The trend towards systems based on open reference architecture is amplified by an increasing need for military land vehicles, especially armoured fighting vehicles (AFVs), to be equipped with networked information technology providing them with optimal situational awareness and combat capabilities. Ensuring full data-exchange interoperability between all types of land vehicles involved in an operation with the help of integrated mission systems has become crucial, both from an operational and economic (cost saving) point of view.
Operational benefits and significant cost savings
Relying on a modular fleet of configurable, interconnected land vehicles capable of exchanging data and information irrespective of the size and composition of the operation, obviously provides a significant operational advantage.
“A vehicle crew’s situational awareness expands greatly with far more possibilities for data exchange. In addition to that, the mission system equipment can be reconfigured and upgraded much easier and quicker in the field, with logistics and training being much simplified too”, explains Marek Kalbarczyk, Project Officer for Land Systems Technologies at the European Defence Agency (EDA).
Thanks to open-source technology standards “the operational efficiency and effectiveness in a networked environment can be improved drastically with no significant cost increase”, he says. A vehicle equipped with an open mission system can be easily adapted to new emerging technologies by simply adding, replacing or upgrading sub-systems. In the same way, specific mission tasks can be carried out and unexpected problems mastered during an operation by simply adjusting the military land vehicles’ sub-systems accordingly. “The whole logistics task is greatly simplified and the exchange of spare sub-systems across various types of vehicles, even among different European Armed Forces participating in a joint mission, is possible”, explains Peter Round, the EDA’s Capability, Armament & Technology Director.
The economic benefits are self-evident too. They range from cost savings in the procurement phase of vehicle systems (due to reduced prices as a result of increased competition) to reduced training and maintenance costs and longer vehicle life cycles thanks to regular, low-cost system updates and upgradings. “The overall costs savings of creating open-source technical standards are significant”, underlines Mr Kalbarczyk. Based on a theoretical multinational buy of 800 vehicles, it can be estimated that total life-cycle cost savings over 25 years would amount to 17% compared with buying vehicles based on proprietary standards. Additionally, there would also be economies for in-service vehicles: savings of up to 10% of the original fleet purchase price could be generated by doing updates with parts and functionalities designed according to open-source standards, he says.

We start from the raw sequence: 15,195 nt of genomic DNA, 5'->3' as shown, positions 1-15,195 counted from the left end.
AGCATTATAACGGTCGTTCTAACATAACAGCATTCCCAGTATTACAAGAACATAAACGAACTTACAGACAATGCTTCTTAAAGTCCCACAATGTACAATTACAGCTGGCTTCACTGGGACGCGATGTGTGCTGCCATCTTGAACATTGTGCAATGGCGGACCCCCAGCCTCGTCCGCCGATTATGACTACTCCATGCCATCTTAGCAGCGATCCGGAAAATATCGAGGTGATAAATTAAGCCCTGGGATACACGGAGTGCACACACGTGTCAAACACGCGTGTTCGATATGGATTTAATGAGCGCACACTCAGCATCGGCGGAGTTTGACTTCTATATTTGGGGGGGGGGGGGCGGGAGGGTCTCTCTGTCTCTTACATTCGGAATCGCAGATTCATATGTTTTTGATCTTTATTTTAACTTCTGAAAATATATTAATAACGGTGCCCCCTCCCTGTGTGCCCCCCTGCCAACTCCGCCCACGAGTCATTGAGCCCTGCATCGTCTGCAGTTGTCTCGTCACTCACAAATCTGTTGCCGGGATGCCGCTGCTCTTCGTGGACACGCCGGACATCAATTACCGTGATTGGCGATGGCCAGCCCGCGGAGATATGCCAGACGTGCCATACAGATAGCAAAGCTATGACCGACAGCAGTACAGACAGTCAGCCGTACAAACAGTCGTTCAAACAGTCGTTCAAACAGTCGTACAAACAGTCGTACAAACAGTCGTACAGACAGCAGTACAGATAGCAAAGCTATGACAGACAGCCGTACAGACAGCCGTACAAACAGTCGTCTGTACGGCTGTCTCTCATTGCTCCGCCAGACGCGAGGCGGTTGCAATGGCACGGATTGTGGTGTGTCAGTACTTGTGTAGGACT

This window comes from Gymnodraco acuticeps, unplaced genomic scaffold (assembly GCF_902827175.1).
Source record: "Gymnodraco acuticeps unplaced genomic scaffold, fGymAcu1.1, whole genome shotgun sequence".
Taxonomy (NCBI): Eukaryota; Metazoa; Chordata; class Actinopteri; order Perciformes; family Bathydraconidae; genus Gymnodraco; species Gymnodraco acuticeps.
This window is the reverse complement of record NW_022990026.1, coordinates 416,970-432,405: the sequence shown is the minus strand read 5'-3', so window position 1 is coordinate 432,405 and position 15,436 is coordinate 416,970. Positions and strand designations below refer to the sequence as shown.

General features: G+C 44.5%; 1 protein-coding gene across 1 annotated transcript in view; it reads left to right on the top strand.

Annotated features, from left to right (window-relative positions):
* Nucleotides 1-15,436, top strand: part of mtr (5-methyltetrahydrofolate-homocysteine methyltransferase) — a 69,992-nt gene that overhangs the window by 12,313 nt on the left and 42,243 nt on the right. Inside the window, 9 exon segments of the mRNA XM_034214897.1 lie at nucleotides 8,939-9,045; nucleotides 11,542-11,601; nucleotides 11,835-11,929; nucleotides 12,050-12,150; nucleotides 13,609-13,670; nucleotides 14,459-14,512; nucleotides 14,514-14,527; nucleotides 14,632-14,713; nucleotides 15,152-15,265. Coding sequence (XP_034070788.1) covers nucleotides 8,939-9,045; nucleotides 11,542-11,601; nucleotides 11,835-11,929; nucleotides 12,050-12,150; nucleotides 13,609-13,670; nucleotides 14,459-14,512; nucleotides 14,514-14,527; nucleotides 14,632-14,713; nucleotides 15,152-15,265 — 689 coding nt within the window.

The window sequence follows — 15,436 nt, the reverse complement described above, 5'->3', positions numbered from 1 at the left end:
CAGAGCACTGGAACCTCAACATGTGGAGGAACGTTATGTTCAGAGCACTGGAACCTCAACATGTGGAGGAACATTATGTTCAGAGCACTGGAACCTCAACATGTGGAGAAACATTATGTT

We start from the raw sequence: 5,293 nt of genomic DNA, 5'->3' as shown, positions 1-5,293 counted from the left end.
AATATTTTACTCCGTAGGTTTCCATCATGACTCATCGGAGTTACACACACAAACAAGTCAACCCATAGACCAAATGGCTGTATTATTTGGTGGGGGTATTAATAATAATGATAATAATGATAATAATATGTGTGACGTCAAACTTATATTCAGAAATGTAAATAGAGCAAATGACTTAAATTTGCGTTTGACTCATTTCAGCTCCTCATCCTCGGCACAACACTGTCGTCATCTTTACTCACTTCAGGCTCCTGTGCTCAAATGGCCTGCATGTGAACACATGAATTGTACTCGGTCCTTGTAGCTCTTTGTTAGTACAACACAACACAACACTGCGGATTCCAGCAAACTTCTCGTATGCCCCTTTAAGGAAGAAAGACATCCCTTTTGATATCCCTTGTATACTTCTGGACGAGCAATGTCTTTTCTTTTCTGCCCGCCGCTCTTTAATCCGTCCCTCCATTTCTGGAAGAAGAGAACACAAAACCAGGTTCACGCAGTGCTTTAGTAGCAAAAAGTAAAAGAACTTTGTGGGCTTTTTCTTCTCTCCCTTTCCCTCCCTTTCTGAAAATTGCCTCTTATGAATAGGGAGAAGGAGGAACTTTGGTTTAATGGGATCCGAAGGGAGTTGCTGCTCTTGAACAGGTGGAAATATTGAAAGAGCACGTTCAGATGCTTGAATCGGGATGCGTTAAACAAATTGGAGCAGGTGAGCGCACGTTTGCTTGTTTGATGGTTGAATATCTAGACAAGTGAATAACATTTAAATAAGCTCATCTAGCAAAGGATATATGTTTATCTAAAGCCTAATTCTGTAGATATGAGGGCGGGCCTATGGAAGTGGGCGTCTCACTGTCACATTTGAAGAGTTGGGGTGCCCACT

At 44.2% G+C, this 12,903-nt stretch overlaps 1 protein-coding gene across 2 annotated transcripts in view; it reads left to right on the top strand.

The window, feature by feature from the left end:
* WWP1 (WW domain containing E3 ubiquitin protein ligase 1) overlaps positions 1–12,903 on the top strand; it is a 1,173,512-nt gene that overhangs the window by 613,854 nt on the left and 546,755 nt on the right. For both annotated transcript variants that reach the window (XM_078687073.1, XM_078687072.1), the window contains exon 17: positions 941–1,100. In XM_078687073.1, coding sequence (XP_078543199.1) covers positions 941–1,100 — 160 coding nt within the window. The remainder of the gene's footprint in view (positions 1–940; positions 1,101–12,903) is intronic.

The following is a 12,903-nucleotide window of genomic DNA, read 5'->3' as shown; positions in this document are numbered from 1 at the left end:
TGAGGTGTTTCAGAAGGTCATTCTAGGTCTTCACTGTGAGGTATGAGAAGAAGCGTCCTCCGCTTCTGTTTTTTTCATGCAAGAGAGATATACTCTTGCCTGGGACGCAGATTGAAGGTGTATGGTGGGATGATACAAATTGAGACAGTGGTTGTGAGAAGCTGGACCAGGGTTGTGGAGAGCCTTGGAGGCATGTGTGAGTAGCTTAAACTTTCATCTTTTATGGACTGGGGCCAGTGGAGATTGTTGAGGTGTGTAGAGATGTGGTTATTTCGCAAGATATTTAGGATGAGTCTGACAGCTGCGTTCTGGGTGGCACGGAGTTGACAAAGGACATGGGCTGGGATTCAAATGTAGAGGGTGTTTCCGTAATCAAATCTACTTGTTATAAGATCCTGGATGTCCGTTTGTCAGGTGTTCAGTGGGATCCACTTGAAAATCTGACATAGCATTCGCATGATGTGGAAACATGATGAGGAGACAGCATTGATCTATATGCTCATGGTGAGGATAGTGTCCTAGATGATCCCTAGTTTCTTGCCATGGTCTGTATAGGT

Avoiding duplication: EDA supports NATO standardisation work
With this in mind, efforts to promote open architecture systems were undertaken already several years ago at various levels across Europe.
In 2011, the UK Ministry of Defence (MoD) mandated open architecture for new land vehicles through the so-called UK Defence Standard 23-09 ‘Generic Vehicle Architecture’ (GVA). The UK initiative subsequently triggered similar activities within NATO and the EDA.
It was the Military Vetronics Association (MILVA) - an association of government agencies and industries promoting Vehicle Electronics (Vetronics) in the military environment in close co-operation with NATO - which took the lead in 2012 to develop the so-called NATO Generic Vehicle Architecture (NGVA), better known as ‘Standard Agreement (STANAG) 4754’. The agreement is currently in the process of being ratified by NATO Member States.
Simultaneously, at the EDA, Member States and industrial experts gathering in a dedicated expert panel (CapTech) on ‘Ground Systems’ identified system architecture and integration as a defence technology gap and recommended to address this topic. The initial idea and ambition was to define a specific European standard for an open-architecture mission systems. To this end, participating EDA Member States launched the ‘Land Vehicle with Open System Architecture’ (LAVOSAR I) study which was carried out in 2013 to define a comprehensive reference open architecture for military land vehicles with focus on their mission systems and to propose it as a reference solution for developing and implementing future mission systems.